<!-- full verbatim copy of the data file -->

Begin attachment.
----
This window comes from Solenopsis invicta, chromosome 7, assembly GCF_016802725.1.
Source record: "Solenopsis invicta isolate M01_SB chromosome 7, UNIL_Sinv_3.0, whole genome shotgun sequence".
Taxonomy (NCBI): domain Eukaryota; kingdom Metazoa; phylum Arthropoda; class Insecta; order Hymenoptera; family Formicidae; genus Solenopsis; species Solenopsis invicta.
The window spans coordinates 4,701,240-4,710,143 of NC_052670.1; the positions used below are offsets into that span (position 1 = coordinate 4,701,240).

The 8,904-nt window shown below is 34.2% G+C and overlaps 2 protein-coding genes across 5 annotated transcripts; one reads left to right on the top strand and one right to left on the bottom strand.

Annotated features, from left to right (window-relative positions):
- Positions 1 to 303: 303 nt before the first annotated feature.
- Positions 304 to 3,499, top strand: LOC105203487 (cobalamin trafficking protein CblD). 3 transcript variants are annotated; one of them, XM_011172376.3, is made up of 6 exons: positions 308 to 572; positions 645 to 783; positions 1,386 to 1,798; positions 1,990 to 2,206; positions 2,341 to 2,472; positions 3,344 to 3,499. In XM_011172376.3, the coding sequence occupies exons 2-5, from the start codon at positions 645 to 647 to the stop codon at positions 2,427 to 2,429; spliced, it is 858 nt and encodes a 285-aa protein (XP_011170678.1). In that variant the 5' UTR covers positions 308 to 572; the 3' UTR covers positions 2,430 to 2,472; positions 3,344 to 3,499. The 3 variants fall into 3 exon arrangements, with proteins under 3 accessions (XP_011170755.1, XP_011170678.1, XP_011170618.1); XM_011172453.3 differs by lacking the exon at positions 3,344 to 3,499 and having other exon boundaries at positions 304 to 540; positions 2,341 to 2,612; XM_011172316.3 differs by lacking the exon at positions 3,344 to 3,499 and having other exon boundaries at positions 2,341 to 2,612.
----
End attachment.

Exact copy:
This window comes from Solenopsis invicta, chromosome 7, assembly GCF_016802725.1.
Source record: "Solenopsis invicta isolate M01_SB chromosome 7, UNIL_Sinv_3.0, whole genome shotgun sequence".
Taxonomy (NCBI): domain Eukaryota; kingdom Metazoa; phylum Arthropoda; class Insecta; order Hymenoptera; family Formicidae; genus Solenopsis; species Solenopsis invicta.
The window spans coordinates 4,701,240-4,710,143 of NC_052670.1; the positions used below are offsets into that span (position 1 = coordinate 4,701,240).

The 8,904-nt window shown below is 34.2% G+C and overlaps 2 protein-coding genes across 5 annotated transcripts; one reads left to right on the top strand and one right to left on the bottom strand.

Annotated features, from left to right (window-relative positions):
- Positions 1 to 303: 303 nt before the first annotated feature.
- Positions 304 to 3,499, top strand: LOC105203487 (cobalamin trafficking protein CblD). 3 transcript variants are annotated; one of them, XM_011172376.3, is made up of 6 exons: positions 308 to 572; positions 645 to 783; positions 1,386 to 1,798; positions 1,990 to 2,206; positions 2,341 to 2,472; positions 3,344 to 3,499. In XM_011172376.3, the coding sequence occupies exons 2-5, from the start codon at positions 645 to 647 to the stop codon at positions 2,427 to 2,429; spliced, it is 858 nt and encodes a 285-aa protein (XP_011170678.1). In that variant the 5' UTR covers positions 308 to 572; the 3' UTR covers positions 2,430 to 2,472; positions 3,344 to 3,499. The 3 variants fall into 3 exon arrangements, with proteins under 3 accessions (XP_011170755.1, XP_011170678.1, XP_011170618.1); XM_011172453.3 differs by lacking the exon at positions 3,344 to 3,499 and having other exon boundaries at positions 304 to 540; positions 2,341 to 2,612; XM_011172316.3 differs by lacking the exon at positions 3,344 to 3,499 and having other exon boundaries at positions 2,341 to 2,612.